Candy Does Dandy in NJ; Extra Final Show Added, Nov. 18

News   Candy Does Dandy in NJ; Extra Final Show Added, Nov. 18 New Jersey theatregoers have found The Book of Candy dandy, as the new musical has had a near-sold-out run there, ending Nov. 18. Producing artistic director Elizabeth Murphy told Playbill On-Line (Nov. 15) an evening performance was recently added on that final date, to accommodate those who want to catch the new musical, which is fully booked up out for its other remaining performances.

New Jersey theatregoers have found The Book of Candy dandy, as the new musical has had a near-sold-out run there, ending Nov. 18. Producing artistic director Elizabeth Murphy told Playbill On-Line (Nov. 15) an evening performance was recently added on that final date, to accommodate those who want to catch the new musical, which is fully booked up out for its other remaining performances.

"It's such a huge hit, we're so delighted," Murphy said. "We think it's a really important piece." No word yet on future plans for the musical, though outside producers "have expressed interest" and ventured to Playwrights Theatre of New Jersey to see it since it opened, Nov. 1.

The current staging is a co-production between two local venues, Trenton's Mill Hill Playhouse (Oct. 18-28) and Playwrights Theatre in Madison.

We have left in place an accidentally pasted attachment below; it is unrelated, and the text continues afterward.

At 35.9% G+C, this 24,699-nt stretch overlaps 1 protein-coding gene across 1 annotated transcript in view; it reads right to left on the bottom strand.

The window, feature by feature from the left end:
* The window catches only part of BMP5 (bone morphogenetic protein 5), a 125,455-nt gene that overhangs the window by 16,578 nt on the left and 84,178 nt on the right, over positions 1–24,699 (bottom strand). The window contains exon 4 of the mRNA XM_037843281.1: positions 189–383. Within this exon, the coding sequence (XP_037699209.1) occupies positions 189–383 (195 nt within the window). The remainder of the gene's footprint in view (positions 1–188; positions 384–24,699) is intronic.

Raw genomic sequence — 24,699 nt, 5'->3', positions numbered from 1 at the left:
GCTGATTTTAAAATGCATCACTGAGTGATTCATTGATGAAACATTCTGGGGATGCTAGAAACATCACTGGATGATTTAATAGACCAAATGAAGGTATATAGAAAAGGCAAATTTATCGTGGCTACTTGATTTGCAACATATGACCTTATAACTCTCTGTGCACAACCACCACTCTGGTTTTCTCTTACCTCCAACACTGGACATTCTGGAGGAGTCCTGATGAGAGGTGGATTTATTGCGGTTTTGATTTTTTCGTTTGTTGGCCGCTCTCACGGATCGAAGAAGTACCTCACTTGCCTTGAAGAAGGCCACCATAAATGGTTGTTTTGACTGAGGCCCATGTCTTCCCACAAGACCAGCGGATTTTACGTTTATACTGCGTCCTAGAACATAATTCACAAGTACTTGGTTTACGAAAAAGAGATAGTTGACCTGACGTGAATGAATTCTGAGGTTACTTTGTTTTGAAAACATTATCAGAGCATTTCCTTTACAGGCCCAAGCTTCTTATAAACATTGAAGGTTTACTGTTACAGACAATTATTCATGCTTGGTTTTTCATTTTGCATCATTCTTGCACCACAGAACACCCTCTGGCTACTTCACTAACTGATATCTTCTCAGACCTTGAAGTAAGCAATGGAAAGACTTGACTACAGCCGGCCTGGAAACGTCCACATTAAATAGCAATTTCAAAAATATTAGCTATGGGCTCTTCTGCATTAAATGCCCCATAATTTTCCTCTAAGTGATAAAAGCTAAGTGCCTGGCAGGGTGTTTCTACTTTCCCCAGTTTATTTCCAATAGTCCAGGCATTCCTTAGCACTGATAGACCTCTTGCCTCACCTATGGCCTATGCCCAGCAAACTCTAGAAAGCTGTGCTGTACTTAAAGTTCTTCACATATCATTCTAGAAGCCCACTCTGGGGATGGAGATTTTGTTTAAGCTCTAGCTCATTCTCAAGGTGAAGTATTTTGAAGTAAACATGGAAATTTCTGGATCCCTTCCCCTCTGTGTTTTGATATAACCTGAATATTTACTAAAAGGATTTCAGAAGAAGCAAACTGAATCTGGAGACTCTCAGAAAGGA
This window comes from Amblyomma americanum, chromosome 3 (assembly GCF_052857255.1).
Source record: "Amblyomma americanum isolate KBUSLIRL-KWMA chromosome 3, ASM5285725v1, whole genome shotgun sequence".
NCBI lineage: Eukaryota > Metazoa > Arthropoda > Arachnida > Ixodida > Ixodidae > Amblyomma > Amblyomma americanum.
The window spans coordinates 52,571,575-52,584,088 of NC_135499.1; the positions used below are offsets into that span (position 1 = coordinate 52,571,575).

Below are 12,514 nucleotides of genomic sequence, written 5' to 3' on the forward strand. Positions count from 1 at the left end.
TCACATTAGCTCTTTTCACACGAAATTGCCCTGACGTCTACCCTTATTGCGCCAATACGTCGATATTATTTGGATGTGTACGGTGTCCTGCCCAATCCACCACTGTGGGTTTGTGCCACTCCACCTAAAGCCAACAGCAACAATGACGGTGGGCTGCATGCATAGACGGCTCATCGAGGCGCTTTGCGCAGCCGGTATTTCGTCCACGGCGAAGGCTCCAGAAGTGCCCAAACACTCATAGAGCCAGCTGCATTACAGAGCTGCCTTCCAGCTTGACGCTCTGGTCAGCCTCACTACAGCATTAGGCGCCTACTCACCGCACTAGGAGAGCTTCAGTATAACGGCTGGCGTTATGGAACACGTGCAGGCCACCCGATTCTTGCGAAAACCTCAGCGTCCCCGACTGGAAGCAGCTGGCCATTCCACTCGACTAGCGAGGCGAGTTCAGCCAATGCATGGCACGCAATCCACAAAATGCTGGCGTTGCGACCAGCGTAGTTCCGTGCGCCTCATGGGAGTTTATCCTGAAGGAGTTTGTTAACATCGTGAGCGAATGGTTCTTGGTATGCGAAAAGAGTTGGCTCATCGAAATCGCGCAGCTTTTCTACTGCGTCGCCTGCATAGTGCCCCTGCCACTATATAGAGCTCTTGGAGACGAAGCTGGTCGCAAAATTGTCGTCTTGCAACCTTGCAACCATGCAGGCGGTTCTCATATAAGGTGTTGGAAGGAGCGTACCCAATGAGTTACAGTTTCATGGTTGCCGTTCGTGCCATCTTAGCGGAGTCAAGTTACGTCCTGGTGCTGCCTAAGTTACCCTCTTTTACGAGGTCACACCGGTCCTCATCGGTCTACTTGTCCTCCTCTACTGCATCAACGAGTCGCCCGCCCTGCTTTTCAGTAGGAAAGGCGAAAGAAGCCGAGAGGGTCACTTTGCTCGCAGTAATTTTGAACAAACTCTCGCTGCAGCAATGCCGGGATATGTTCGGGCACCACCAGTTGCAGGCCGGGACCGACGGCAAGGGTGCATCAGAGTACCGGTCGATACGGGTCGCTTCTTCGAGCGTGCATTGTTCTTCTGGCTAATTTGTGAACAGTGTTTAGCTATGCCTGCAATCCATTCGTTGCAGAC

Susan Dworkin, a novelist ("Stolen Goods," "The Nazi Officer's Wife") adapted her own fiction work for the book and lyrics, with Mel Marvin, who co-conceived Tintypes and The Gershwins' Fascinating Rhythm, composing the music.

Ahvi Spindell directs the piece, which tells of a Long Island housewife taking a picaresque journey beyond the world of her cheating husband, advice-giving mom and Israeli lover. Author Dworkin told TotalTheater.com columnist Simon Saltzman (Oct. 2001) the musical was inspired by the Book of Esther and her wondering whatever happened to that heroic figure after she saved the nation of Israel. Noting that Esther would've had to spend the rest of her life married to a man who nearly to Haman's advice and annihilated her people, Dworkin said, "It is Esther's sacrifice, her bravery and selflessness that is a gift in perpetuity to the community." Dworkin added that the play's feminist angle also tackles, "the appalling slander of the Jewish American princess stereotype. But just as Queen Esther did, Candy, a lovely woman, grows as a citizen when she realized that the only way to save a situation is to offer herself as a sacrifice... It is that quality that guided those people on that plane that went down in Pennsylvania. When I ask myself who has courage, it is not the suicide hijackers. It is the people who were convinced that the only way to prevent a calamity was to keep the plane from continuing on its course. No one sold them bill of goods. They were just ready to defend their countrymen."

The Book of Candy, which features a four-piece, onstage Klezmer band, had its first staged reading at the McCarter Theater. The current cast includes Lauren Mufson as the title, Connie Day, Jonathan Brody, Ted Grayson, Adam Heller, Martin Vidnovic (Baby), Jill Abramovitz (Cafe Society) and Beth Glover.

For tickets and information on The Book of Candy at Playwrights Theatre of New Jersey call (973) 514-1787.

— By David Lefkowitz